I just realised that today is World Mental Health Day and it got me thinking. Do you think we dismiss mental health too easily? I guess we are getting better at it, but the stigma persists for many. I know that I never afford myself the same treatment and care when I am feeling stressed out and depressed that I do if I am stuck in bed with a head cold or a bug. I expect myself to just get on with it. Keep going. Expectations are there to be met, and I refuse to allow 'feeling down' to stop me meeting them.
At the same time, when it comes to friends who are feeling depressed or who are battling a variety of anxieties and mental illnesses I am a vocal campaigner for self care and time out. I insist they take the time to address their needs better, I recommend books, doctors, the notion of medication as necessary the same as it is for any other illness.
I have suffered anxiety and depression on and off for years. It's mostly in control, but I don't think it's something that will ever be cured for good. It's just something I manage now with medication, books, and breathing exercises, along with natural alternatives like exercise and sunshine. Some days I just don't want to get up. Some days I just don't want to put on a mask and say all is dandy fine. Some days I want to say I am not okay. I am finding that easier to do. I am finding people quicker to accept and help. Maybe that stigma is fading after all.
I love this idea of developing a Wellness Toolbox. Having some tried and true tools on hand that you know will help, even a little, is a great idea.
Develop a wellness toolbox
Come up with a list of things that you can do for a quick mood boost. Include any strategies, activities, or skills that have helped in the past. The more “tools” for coping with depression, the better. Try and implement a few of these ideas each day, even if you’re feeling good.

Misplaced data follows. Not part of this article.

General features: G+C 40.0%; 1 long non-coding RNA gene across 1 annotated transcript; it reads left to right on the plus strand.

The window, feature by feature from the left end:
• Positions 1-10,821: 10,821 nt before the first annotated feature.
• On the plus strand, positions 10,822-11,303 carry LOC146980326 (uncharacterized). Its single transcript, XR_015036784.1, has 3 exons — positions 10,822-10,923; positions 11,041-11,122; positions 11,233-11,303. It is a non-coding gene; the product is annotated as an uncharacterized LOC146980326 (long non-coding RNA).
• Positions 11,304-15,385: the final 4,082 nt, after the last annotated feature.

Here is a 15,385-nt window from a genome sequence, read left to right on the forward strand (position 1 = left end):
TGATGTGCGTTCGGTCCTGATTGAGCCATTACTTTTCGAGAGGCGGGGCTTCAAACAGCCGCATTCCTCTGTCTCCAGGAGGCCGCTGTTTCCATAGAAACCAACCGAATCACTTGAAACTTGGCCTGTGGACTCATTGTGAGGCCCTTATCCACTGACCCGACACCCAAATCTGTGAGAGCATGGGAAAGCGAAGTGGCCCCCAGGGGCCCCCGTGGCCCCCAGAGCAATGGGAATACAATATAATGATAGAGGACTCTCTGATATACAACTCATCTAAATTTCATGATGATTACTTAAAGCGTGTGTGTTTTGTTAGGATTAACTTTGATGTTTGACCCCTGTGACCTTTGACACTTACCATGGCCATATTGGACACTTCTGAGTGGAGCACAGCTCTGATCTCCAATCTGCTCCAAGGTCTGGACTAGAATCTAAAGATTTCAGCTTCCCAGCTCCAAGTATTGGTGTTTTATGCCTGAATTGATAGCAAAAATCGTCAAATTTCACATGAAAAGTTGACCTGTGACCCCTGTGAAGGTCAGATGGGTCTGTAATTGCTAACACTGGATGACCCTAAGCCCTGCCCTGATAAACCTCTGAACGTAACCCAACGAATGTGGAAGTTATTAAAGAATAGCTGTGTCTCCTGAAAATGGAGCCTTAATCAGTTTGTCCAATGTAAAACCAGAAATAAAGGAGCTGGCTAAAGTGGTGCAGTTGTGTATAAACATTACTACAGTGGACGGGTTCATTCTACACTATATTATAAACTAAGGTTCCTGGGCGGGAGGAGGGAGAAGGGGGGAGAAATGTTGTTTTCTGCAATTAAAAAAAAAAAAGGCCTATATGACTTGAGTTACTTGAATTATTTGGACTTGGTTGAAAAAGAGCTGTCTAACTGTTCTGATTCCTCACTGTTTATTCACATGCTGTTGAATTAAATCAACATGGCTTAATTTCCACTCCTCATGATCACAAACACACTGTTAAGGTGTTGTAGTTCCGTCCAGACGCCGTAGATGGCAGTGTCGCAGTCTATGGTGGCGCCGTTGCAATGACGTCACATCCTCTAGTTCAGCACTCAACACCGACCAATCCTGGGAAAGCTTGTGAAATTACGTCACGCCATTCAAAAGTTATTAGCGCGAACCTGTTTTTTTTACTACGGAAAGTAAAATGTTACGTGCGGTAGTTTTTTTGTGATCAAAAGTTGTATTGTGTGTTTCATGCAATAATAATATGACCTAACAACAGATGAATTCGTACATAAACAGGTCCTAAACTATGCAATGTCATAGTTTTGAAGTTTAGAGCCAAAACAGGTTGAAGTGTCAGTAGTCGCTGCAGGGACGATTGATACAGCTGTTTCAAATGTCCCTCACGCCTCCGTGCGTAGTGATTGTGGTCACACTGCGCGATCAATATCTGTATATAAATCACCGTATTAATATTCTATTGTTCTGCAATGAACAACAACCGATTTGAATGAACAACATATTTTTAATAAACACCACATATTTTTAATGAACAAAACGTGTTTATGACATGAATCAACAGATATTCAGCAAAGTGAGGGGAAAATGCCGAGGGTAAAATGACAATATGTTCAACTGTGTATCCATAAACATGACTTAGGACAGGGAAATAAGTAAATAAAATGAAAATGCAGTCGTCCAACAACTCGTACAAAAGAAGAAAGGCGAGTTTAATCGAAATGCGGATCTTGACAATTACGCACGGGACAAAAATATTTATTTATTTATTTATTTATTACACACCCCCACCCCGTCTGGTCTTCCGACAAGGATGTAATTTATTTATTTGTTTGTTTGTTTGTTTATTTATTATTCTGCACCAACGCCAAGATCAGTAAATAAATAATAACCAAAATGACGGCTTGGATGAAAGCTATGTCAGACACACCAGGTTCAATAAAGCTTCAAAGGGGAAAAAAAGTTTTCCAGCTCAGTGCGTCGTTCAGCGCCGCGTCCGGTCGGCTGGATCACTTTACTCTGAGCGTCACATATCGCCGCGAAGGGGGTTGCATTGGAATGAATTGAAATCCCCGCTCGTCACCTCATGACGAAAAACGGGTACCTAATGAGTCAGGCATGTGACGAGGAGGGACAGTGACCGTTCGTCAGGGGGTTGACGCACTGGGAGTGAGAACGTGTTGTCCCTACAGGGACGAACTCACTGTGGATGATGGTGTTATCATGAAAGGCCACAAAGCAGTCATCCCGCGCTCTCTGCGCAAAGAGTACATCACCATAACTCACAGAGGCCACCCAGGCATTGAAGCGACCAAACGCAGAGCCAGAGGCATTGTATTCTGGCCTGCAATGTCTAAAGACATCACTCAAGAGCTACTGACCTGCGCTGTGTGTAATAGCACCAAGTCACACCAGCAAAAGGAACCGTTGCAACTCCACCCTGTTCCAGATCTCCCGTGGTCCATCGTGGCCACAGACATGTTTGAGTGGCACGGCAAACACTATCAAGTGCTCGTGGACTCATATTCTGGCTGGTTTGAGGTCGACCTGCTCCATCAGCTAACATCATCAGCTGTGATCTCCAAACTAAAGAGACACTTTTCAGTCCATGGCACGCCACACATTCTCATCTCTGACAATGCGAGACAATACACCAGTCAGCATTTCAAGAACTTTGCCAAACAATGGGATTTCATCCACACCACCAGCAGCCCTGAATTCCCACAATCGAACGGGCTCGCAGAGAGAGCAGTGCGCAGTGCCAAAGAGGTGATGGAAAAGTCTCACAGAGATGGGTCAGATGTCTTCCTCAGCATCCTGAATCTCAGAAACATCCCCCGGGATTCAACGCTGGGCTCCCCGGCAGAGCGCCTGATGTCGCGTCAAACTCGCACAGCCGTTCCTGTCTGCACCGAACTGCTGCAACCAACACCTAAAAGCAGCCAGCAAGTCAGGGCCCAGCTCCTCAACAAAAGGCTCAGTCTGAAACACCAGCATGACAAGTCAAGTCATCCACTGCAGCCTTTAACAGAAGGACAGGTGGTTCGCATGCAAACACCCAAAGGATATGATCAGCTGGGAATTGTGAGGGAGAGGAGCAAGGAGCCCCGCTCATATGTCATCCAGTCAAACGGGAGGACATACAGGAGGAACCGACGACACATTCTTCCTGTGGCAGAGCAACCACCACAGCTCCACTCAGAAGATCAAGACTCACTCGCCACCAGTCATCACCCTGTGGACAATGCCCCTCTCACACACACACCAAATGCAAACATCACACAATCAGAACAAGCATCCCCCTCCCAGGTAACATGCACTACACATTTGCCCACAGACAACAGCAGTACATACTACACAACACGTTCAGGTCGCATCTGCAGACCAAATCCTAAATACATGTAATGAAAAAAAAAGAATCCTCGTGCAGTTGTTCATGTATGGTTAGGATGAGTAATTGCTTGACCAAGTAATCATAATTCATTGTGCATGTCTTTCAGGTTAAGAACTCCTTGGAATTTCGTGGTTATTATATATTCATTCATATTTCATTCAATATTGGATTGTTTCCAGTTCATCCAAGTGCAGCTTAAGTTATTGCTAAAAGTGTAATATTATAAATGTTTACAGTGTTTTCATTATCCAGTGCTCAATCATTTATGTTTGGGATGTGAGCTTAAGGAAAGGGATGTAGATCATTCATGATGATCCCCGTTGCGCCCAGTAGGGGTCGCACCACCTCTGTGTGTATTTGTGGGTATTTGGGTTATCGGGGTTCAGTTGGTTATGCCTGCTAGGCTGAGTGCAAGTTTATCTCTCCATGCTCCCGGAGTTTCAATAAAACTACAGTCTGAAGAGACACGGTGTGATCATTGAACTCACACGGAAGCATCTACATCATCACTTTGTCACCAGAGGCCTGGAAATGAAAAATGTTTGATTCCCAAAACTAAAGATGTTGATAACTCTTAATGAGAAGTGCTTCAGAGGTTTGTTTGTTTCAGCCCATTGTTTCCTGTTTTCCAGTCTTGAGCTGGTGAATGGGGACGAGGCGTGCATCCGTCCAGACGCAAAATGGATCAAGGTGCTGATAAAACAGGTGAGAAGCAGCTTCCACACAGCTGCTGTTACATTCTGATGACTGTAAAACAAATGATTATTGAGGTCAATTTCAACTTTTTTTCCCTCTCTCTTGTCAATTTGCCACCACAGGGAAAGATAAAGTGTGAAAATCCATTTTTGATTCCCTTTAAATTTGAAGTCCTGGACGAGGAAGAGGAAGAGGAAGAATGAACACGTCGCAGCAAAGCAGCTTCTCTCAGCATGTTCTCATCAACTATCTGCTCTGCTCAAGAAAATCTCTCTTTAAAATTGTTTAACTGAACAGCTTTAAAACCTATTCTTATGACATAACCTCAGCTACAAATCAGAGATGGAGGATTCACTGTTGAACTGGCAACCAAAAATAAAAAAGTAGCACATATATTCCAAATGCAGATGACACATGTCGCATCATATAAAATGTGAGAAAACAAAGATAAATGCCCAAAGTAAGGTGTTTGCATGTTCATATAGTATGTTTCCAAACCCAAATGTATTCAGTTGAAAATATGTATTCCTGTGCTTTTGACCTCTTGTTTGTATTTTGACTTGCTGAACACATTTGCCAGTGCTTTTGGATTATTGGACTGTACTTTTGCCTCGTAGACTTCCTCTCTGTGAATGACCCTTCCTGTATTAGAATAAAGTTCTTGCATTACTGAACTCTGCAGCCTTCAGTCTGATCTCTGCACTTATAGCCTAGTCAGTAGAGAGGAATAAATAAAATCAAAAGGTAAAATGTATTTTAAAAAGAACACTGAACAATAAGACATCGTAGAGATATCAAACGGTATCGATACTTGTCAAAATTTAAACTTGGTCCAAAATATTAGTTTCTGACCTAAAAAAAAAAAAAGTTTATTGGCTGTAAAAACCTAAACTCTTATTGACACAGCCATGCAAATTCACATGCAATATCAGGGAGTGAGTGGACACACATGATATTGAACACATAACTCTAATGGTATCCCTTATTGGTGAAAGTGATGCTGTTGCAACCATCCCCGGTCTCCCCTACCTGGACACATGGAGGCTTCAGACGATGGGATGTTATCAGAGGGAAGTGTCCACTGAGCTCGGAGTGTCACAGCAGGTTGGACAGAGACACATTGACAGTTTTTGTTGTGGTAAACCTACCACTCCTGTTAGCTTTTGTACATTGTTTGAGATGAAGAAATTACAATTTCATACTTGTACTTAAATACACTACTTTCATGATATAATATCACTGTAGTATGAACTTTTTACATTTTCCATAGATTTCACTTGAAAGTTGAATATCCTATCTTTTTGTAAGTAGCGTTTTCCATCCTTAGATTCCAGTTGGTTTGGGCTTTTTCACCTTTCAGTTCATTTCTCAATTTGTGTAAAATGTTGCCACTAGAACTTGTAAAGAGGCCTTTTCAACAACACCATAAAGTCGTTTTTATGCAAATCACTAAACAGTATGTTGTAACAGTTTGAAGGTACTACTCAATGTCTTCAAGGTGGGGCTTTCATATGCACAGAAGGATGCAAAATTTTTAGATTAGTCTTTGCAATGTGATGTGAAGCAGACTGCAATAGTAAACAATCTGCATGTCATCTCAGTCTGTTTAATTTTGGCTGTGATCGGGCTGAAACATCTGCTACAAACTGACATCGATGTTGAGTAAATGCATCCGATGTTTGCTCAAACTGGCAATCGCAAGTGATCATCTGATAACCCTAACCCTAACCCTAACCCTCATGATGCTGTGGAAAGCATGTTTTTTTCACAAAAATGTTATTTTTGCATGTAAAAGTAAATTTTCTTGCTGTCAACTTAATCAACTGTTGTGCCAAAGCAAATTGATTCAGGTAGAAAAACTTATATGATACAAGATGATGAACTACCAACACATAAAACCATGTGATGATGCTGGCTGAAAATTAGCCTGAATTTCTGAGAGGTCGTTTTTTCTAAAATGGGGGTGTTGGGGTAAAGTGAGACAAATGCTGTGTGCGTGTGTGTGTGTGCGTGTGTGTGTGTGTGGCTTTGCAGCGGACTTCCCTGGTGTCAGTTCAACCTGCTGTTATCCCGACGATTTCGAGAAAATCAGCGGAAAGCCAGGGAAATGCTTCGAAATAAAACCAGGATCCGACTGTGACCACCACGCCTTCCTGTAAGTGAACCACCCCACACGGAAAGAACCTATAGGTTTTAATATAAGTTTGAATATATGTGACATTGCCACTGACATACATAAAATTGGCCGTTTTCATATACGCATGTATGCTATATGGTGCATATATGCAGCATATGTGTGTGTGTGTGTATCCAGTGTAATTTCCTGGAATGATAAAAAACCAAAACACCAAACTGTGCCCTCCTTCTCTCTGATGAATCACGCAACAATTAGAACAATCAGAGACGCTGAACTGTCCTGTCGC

Spend some time in nature
List what you like about yourself
Read a good book
Watch a funny movie or TV show
Take a long, hot bath
Take care of a few small tasks
Play with a pet
Write in your journal
Listen to music
Do something spontaneous
For me, it all comes back to self talk. Challenging my 'what if's' and negative attitudes. It can be exhausting, but it also helps to remind myself that everything comes back to two emotions: love and fear. Finding the fear in the emotions helps me find a way to address it practically, whether it is entirely rational or not. I think it's also important to be kind to yourself, and remind yourself it's okay to struggle sometimes, it will pass, and hug your inner you. Go easy. Remind yourself that this isn't just you having a bad day and you should just get on with it - mental health is a serious health issue and shouldn't be easily dismissed. You'd rug up and get some rest were it a cold, so do the equivalent for depression. No cop outs, no fobbing it off. Accept it, love yourself, and find what helps bring you back - however long it may take.
Furthermore, you're never alone. Friends, family, health professionals, help phone lines, even social media can be invaluable on 'black days'. Make use of it. You're worth the effort.
Need urgent help?
If you or someone you know is at risk of harming themselves or someone else it is important you get help immediately. You can take the first step in doing this by:
Speaking to your doctor (GP or psychiatrist)
Calling the Psychiatric Team at your nearest hospital
Calling Lifeline 13 11 14 or Suicide Helpline (Victoria only) 1300 651 251
If the person is threatening to harm you call the police on 000 (triple zero).
Some tips for getting urgent help include:
Express the urgency of the matter without becoming aggressive
Give the health professional specific examples of concerns
Give a brief history of self harm or harm to others
Ensure that you listen to their advice
If they are unable to help, ask them why and who you should contact
Lifeline 13 11 14